Starting and sustaining creative careers are both hard! I have these conversations a lot with my students, who are just starting out with their creative aspirations. My parents are immigrants with math and computer backgrounds, so I didn’t really have family models for being an artist, but I always drew and painted and made things, and I wanted to be an artist for as long as I can remember. Practically, I was able to become an artist because I lived in an affordable city with cheap rent for most of my twenties (Boston—sadly no longer an affordable city) and could afford to work very part time and spend a lot of time developing my ideas and skills. I was really underemployed until my thirties, when I started teaching full time, and had a lot of free time. Emotionally it’s also hard to become an artist—I think you need to be able to sustain a kind of internal grandeur about your own ambitions for yourself over many years. When I was younger, I felt like I was performing a radical act of imagination every day that I woke up and told myself I was an artist (years before the rest of the world took me seriously as an artist). This is really hard emotional work (especially for women and people of color who often have fewer role models, less support, and therefore less confidence) but also critical. In my twenties, my other wildly ambitious creative friends were essential—we built a mutual world of belief in each other together. Now that I have a teaching job and have been making films for a longer time, it is much less scary and hard to be an artist and I have a lot more institutional support (though I also have way less free time, so nowadays my struggle is to clear enough time to make work that is exploratory, open, and can’t be made quickly). I have creative and intellectual communities, and my work with students also sustains my work in really important ways.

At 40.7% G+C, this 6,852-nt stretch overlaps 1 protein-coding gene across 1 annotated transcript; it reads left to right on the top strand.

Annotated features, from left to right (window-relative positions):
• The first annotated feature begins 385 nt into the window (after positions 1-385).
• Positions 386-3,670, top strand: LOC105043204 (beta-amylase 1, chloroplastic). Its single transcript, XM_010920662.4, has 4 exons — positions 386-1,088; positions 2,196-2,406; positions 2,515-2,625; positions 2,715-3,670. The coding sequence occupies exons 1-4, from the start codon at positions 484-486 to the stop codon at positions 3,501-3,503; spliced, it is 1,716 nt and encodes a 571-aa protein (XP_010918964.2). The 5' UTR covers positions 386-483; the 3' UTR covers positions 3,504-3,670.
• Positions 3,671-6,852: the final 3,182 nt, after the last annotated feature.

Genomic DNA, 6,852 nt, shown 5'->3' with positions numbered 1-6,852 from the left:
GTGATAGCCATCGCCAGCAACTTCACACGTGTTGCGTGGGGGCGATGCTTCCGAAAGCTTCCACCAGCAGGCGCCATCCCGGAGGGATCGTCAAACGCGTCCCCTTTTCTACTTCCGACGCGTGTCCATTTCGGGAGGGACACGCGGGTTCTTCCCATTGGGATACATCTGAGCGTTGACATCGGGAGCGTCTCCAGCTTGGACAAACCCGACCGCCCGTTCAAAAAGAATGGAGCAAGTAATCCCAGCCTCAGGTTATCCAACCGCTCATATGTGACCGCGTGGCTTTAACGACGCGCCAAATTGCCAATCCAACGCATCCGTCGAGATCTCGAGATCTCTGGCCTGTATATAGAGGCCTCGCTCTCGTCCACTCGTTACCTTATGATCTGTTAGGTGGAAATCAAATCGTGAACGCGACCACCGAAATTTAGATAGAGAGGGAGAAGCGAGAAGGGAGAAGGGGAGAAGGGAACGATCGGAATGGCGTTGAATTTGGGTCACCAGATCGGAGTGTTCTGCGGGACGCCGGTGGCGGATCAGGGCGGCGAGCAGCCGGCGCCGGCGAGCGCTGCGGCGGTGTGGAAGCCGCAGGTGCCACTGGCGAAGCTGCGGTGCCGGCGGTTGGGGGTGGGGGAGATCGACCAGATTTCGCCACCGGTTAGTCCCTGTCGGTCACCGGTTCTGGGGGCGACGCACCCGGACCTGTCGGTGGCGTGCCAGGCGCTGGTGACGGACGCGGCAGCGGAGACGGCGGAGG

I am a self-proclaimed feminist artist and filmmaker, so I wonder about your own artistic practice and how it is influenced by feminism. For me it comes out in the aesthetics of my work, my approach as an artist, as well as through my perspective. How does feminism present for you in your creative work?
At this point in my work, I think it is part of everything I do—aesthetic choices, political investments, ideas about care and listening, ethical frameworks, production processes, and how I work with and center collaborators. There is a long history of documentary work that is not very feminist, a long history of exploitative, extractive, and violent documentary looking, and entrenched systems of hierarchical structures in film productions. These are all legacies I am really aware of working against.
Is there anything else you would like to add? What do you think you’ll do after you're done with Yours in Sisterhood?
I’m just starting to research a new project this summer… but it’s so new and unformed I’m not sure I’m ready to share with the internet yet! I can say that it’s based on one of the towns I encountered while filming Yours in Sisterhood, a place I feel compelled to learn more about.
Where can we find you online? How can folks learn more about you?
(and also the YIS Facebook and Instagram accounts).
Thank you for answering my questions and letting Paige and I be part of Yours in Sisterhood, Irene!
All images courtesy of the artist.
Artists I Admire is a series of interviews with artists I think highly of.